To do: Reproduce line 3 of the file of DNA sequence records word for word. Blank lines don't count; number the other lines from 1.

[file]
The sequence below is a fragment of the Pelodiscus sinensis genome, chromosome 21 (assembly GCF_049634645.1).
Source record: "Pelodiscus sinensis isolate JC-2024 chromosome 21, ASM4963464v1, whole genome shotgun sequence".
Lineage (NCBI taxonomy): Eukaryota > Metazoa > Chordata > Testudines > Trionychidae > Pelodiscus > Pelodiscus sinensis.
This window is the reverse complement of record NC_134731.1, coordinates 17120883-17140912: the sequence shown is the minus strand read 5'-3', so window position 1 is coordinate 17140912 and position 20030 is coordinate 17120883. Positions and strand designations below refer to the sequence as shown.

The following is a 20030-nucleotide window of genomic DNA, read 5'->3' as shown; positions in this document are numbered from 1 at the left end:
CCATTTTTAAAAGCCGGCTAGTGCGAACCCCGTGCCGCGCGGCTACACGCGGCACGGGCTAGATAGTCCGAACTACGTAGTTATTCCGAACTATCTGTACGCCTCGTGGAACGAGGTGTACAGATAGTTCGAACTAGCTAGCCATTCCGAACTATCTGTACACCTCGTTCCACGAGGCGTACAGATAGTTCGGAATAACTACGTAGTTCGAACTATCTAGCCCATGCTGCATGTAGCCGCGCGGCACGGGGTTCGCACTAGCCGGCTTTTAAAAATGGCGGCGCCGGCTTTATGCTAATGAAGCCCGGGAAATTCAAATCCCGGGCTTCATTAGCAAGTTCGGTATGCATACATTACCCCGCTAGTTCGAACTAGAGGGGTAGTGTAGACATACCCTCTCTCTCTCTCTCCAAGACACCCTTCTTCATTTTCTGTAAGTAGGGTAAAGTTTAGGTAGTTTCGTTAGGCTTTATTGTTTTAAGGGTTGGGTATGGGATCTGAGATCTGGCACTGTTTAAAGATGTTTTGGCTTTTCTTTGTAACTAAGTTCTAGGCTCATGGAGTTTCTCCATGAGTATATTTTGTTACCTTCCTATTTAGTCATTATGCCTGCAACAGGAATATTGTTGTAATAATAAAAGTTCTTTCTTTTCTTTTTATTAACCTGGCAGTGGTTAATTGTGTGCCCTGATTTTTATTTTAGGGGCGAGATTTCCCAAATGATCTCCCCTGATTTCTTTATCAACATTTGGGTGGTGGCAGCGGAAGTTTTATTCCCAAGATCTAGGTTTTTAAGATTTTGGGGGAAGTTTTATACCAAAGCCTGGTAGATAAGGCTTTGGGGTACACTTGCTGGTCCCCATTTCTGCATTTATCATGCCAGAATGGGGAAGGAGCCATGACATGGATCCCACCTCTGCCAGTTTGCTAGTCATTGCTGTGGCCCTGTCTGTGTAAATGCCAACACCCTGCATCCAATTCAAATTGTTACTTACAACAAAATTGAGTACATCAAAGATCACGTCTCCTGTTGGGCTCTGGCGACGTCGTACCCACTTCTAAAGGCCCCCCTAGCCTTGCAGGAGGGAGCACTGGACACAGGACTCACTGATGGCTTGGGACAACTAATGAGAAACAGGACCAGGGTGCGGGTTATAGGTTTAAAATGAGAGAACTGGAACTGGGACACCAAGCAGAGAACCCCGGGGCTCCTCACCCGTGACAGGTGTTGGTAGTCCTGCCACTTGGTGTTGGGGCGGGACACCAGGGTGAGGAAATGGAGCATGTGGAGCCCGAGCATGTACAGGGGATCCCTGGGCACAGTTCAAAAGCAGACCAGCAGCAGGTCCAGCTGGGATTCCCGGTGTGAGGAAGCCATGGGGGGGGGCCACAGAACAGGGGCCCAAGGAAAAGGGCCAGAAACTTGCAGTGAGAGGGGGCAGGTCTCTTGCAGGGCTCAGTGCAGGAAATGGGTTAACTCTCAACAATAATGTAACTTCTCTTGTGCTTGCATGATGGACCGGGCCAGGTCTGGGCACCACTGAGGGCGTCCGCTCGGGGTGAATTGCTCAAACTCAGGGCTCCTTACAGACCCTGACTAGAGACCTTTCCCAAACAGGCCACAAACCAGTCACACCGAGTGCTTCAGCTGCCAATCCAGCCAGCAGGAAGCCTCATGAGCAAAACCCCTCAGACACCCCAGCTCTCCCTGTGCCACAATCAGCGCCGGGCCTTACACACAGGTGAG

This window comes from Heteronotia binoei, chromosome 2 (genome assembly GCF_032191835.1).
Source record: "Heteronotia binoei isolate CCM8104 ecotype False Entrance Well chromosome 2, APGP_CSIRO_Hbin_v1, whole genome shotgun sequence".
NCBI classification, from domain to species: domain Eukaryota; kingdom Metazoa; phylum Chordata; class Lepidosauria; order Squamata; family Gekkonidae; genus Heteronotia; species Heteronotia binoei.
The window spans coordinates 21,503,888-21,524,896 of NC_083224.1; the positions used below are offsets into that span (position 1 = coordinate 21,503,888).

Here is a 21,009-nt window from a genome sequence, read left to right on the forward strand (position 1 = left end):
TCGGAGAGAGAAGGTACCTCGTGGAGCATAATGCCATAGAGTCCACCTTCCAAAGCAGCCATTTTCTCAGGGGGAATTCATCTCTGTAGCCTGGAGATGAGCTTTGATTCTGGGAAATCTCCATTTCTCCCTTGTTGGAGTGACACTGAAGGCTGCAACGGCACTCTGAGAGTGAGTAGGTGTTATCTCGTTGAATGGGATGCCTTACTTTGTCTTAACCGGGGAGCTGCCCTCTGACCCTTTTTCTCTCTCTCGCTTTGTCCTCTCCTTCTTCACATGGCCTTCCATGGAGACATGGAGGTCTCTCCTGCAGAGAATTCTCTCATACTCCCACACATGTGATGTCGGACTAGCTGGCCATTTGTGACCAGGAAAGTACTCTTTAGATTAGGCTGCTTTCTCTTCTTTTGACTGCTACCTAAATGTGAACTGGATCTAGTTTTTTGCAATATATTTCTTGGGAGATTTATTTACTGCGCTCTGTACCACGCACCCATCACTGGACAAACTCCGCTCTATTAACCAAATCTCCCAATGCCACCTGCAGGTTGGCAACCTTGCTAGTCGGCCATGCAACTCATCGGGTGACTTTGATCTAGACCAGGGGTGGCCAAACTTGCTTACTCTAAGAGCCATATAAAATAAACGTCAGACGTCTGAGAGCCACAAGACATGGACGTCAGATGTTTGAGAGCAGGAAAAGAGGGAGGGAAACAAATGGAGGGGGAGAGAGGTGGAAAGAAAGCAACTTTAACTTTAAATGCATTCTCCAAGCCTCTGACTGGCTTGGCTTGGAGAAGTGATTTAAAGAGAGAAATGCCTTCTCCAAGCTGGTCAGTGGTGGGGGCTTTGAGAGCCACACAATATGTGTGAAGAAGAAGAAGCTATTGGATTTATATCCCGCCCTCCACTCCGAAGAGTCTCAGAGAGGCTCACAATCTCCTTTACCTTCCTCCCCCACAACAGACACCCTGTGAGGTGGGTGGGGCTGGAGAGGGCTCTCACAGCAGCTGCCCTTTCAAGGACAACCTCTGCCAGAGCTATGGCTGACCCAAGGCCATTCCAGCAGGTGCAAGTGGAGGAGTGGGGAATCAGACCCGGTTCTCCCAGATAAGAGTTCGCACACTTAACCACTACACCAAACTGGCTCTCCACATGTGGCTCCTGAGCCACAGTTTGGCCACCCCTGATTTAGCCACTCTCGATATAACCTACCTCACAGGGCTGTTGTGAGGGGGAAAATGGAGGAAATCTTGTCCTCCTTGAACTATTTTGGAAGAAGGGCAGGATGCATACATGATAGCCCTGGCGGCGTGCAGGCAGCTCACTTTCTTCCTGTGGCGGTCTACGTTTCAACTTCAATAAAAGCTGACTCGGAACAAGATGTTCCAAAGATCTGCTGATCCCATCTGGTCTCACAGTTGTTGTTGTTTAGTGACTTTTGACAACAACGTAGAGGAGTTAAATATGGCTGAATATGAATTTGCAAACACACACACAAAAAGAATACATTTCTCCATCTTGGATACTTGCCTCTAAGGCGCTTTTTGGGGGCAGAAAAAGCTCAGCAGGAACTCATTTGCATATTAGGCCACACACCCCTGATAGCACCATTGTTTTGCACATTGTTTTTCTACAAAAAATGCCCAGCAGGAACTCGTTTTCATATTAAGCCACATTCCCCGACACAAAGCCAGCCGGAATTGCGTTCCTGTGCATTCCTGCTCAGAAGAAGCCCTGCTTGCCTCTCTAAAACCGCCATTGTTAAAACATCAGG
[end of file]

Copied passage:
Lineage (NCBI taxonomy): Eukaryota > Metazoa > Chordata > Testudines > Trionychidae > Pelodiscus > Pelodiscus sinensis.